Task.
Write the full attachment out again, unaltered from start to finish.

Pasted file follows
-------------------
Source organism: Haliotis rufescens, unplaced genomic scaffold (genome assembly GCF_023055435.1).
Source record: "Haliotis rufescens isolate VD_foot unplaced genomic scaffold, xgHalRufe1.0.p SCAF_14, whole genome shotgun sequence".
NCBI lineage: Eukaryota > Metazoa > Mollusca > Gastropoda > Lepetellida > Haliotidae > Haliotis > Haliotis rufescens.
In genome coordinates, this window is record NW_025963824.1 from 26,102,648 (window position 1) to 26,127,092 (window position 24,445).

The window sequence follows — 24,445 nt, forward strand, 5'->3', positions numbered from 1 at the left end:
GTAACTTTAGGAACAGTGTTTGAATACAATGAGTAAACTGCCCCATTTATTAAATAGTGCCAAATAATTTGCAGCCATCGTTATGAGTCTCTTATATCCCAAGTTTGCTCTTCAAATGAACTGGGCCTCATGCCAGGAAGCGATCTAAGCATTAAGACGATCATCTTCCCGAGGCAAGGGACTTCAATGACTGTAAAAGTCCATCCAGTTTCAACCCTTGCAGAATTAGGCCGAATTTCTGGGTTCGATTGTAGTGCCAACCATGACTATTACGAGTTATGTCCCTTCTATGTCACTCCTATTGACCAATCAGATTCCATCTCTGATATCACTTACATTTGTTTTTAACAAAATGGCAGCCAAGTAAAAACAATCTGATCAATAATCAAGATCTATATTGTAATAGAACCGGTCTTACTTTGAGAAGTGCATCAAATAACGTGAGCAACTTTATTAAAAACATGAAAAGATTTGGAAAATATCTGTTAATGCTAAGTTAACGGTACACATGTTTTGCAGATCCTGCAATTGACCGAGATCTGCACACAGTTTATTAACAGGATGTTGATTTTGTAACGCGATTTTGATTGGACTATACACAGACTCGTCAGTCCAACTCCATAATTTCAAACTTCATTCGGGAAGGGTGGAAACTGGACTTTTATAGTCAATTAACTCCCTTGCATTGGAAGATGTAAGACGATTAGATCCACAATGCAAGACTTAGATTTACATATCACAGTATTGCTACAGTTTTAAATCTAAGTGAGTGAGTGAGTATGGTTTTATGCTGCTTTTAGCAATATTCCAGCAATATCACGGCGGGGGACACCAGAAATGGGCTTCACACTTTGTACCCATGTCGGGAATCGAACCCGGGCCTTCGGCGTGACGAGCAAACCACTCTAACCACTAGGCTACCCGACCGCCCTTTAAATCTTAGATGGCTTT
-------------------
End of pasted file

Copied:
Source organism: Haliotis rufescens, unplaced genomic scaffold (genome assembly GCF_023055435.1).
Source record: "Haliotis rufescens isolate VD_foot unplaced genomic scaffold, xgHalRufe1.0.p SCAF_14, whole genome shotgun sequence".
NCBI lineage: Eukaryota > Metazoa > Mollusca > Gastropoda > Lepetellida > Haliotidae > Haliotis > Haliotis rufescens.
In genome coordinates, this window is record NW_025963824.1 from 26,102,648 (window position 1) to 26,127,092 (window position 24,445).

The window sequence follows — 24,445 nt, forward strand, 5'->3', positions numbered from 1 at the left end:
GTAACTTTAGGAACAGTGTTTGAATACAATGAGTAAACTGCCCCATTTATTAAATAGTGCCAAATAATTTGCAGCCATCGTTATGAGTCTCTTATATCCCAAGTTTGCTCTTCAAATGAACTGGGCCTCATGCCAGGAAGCGATCTAAGCATTAAGACGATCATCTTCCCGAGGCAAGGGACTTCAATGACTGTAAAAGTCCATCCAGTTTCAACCCTTGCAGAATTAGGCCGAATTTCTGGGTTCGATTGTAGTGCCAACCATGACTATTACGAGTTATGTCCCTTCTATGTCACTCCTATTGACCAATCAGATTCCATCTCTGATATCACTTACATTTGTTTTTAACAAAATGGCAGCCAAGTAAAAACAATCTGATCAATAATCAAGATCTATATTGTAATAGAACCGGTCTTACTTTGAGAAGTGCATCAAATAACGTGAGCAACTTTATTAAAAACATGAAAAGATTTGGAAAATATCTGTTAATGCTAAGTTAACGGTACACATGTTTTGCAGATCCTGCAATTGACCGAGATCTGCACACAGTTTATTAACAGGATGTTGATTTTGTAACGCGATTTTGATTGGACTATACACAGACTCGTCAGTCCAACTCCATAATTTCAAACTTCATTCGGGAAGGGTGGAAACTGGACTTTTATAGTCAATTAACTCCCTTGCATTGGAAGATGTAAGACGATTAGATCCACAATGCAAGACTTAGATTTACATATCACAGTATTGCTACAGTTTTAAATCTAAGTGAGTGAGTGAGTATGGTTTTATGCTGCTTTTAGCAATATTCCAGCAATATCACGGCGGGGGACACCAGAAATGGGCTTCACACTTTGTACCCATGTCGGGAATCGAACCCGGGCCTTCGGCGTGACGAGCAAACCACTCTAACCACTAGGCTACCCGACCGCCCTTTAAATCTTAGATGGCTTT